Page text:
- [Amit] If I could just ask if that's all right.

- Yep.

- Oh, there we go.

- Yep. Okay, thank you. Hi, Amit Sarkar, I'm a manager of Center of Excellence Programs at Navy Federal Credit Union. So we've also built a Center of Excellence and a Citizen Development Program that's working across the enterprise. I'm very interested in the governance of your Guild structure. We are starting to see the emergence of the LSAs within the business, and the structure you described I'm presuming is largely development or technical folks based. Can you have that model operating within the business as well, and can you have lines of business owning components? I would imagine on the application level, maybe you can. But that would require a level of technical competence that I wonder how that would work in the Guild structure.

- Yeah. Yeah, well, a couple of things. Firstly, within the squads that own the component, right? Or own a component or journey is also businesses represented as a product owner, and together as they own the product and they make the choices on what to do. So business is of course already involved in these kind of things, and also in the decisions that you make. In the Guild structure itself, we didn't see that yet, but yeah, it could happen. Why not?

- Would your leadership be open to that? Is that something that you imagine that both IT and business jointly owning is feasible? Or do you see- It sounds like you've taken this concept farther than we have as yet, and I'm very curious about do you see on your roadmaps that happening in the next, let's say, year or so?

- Honestly, I don't think so. Yeah, but yeah, never say never, right? But at the moment, I see that mostly it's IT people who run the Guild and who are present in the Guild and take on those results towards a squad where then business is involved, et cetera, et cetera. So yeah. That's amazing.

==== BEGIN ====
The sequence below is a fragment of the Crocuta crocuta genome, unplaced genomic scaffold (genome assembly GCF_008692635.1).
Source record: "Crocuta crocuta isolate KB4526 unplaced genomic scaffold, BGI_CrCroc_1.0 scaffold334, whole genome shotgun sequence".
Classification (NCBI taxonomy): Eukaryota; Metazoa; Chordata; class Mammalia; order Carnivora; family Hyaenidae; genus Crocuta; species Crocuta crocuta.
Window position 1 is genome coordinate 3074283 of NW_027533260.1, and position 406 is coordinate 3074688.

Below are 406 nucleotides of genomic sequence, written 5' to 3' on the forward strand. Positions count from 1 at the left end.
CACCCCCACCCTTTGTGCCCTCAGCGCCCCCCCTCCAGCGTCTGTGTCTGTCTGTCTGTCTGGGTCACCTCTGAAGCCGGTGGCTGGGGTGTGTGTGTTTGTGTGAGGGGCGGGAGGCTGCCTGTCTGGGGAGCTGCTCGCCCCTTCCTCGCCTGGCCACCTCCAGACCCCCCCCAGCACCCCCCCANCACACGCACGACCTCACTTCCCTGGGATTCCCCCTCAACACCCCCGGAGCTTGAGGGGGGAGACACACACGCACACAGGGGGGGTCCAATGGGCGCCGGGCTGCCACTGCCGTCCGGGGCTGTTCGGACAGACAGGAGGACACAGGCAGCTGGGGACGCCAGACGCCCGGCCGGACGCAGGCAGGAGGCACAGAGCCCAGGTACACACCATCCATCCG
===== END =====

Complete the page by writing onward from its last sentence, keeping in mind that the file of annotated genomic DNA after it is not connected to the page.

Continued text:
- Wonderful. Thank you.

- Yeah, thanks.

- Okay. Hello, my name is Mark. Ralph, I really love this model and I think for everybody would be a big pleasure to work in this decentralized way, but I was wondering, seeing that the responsibility is moving to Guilds and peers, how does management respond to losing a bit of control in that sense? Or how did you manage that they did not see it as a problem?

- Yeah. Well, it basically also is an agile transformation of management, right? So I think that is the core of the answer. It definitely is a bit of a shift, let's state it like that. But yeah, mostly also management really loves it. And the reason why they love it, because you have people who steer quality within the box that is Pega, which for management, at least for me and also for my colleagues, is nine times outta 10 a black box. So you don't know the internals, right? So you need to trust it, and then you put your trust in a group instead of to one architect, for instance, who can also have an off day, right? So yeah.

- Yeah, okay, so it's also about taking time and seeing results?

- Except for Vincent. Okay. Thank you.

- Thank you. Thank you for the presentation. We're on our way in this direction, so it's exciting to see that you guys have found success in it. I'm wondering if you could share on the reusable component side how you catalog that information, maybe a little bit more about how you document that. And it's a significant team that you have there, is there a way to actually look at the information and find the source of it?

- Yeah, so that's also the responsibility of the LSA Guild is also to update that information. So the catalog basically of the components, versioning, all of these kind of things, right? So that all comes together there. And for us to give you an example, it's mostly on Confluence and Teams. So everybody can see it, everybody can open it, everybody can add on top of it. So yeah.

- I will-

- So we- Sorry, go ahead.

- One of the other things that, if you've been to the innovation center, you may have seen the enterprise reuse library that's being launched as part of Infinity '23. Definitely another great opportunity and place to go and register the reusable modulars or components and build those things, pull them into your application. This concept, this topic around modularity and enterprise reuse and really democratizing things throughout the low-code continuum is a key focus for Pega. So with this release and over the course of the next year, I think we're gonna be seeing more and more coming through to make the cataloging and management of reusable assets much easier to find, manage, build with, maintain, et cetera within new enterprise.

- All right. Thank you for the presentation. You mentioned that you don't have a platform team, which I find quite impressive. You can make it work, so that's good. I was wondering how do you make sure that the teams take their responsibility when there's an incident, for example, and that they collaborate well together, especially when it affects multiple teams?